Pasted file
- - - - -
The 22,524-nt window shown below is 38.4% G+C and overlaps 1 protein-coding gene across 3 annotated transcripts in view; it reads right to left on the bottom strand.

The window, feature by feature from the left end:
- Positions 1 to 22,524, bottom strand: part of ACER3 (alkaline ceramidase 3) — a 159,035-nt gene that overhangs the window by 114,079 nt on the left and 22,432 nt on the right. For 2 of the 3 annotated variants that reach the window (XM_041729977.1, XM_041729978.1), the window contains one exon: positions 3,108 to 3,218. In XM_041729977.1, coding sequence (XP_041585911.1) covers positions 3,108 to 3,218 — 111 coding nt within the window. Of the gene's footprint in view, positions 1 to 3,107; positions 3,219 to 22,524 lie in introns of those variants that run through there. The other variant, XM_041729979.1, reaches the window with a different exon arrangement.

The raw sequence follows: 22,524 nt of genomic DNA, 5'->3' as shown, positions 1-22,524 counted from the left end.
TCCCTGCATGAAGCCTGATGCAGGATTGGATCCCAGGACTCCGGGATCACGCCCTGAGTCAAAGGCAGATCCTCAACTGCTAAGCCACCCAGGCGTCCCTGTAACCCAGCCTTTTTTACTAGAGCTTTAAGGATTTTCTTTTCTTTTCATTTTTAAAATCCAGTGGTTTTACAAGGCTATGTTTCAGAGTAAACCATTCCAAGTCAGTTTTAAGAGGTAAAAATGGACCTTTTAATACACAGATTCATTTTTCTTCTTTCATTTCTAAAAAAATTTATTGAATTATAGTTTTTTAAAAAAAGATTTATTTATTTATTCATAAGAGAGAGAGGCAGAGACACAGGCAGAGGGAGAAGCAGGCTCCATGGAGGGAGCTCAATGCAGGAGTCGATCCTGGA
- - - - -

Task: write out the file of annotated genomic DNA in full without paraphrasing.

The 22,524-nt window shown below is 38.4% G+C and overlaps 1 protein-coding gene across 3 annotated transcripts in view; it reads right to left on the bottom strand.

The window, feature by feature from the left end:
- Positions 1 to 22,524, bottom strand: part of ACER3 (alkaline ceramidase 3) — a 159,035-nt gene that overhangs the window by 114,079 nt on the left and 22,432 nt on the right. For 2 of the 3 annotated variants that reach the window (XM_041729977.1, XM_041729978.1), the window contains one exon: positions 3,108 to 3,218. In XM_041729977.1, coding sequence (XP_041585911.1) covers positions 3,108 to 3,218 — 111 coding nt within the window. Of the gene's footprint in view, positions 1 to 3,107; positions 3,219 to 22,524 lie in introns of those variants that run through there. The other variant, XM_041729979.1, reaches the window with a different exon arrangement.

The raw sequence follows: 22,524 nt of genomic DNA, 5'->3' as shown, positions 1-22,524 counted from the left end.
TCCCTGCATGAAGCCTGATGCAGGATTGGATCCCAGGACTCCGGGATCACGCCCTGAGTCAAAGGCAGATCCTCAACTGCTAAGCCACCCAGGCGTCCCTGTAACCCAGCCTTTTTTACTAGAGCTTTAAGGATTTTCTTTTCTTTTCATTTTTAAAATCCAGTGGTTTTACAAGGCTATGTTTCAGAGTAAACCATTCCAAGTCAGTTTTAAGAGGTAAAAATGGACCTTTTAATACACAGATTCATTTTTCTTCTTTCATTTCTAAAAAAATTTATTGAATTATAGTTTTTTAAAAAAAGATTTATTTATTTATTCATAAGAGAGAGAGGCAGAGACACAGGCAGAGGGAGAAGCAGGCTCCATGGAGGGAGCTCAATGCAGGAGTCGATCCTGGA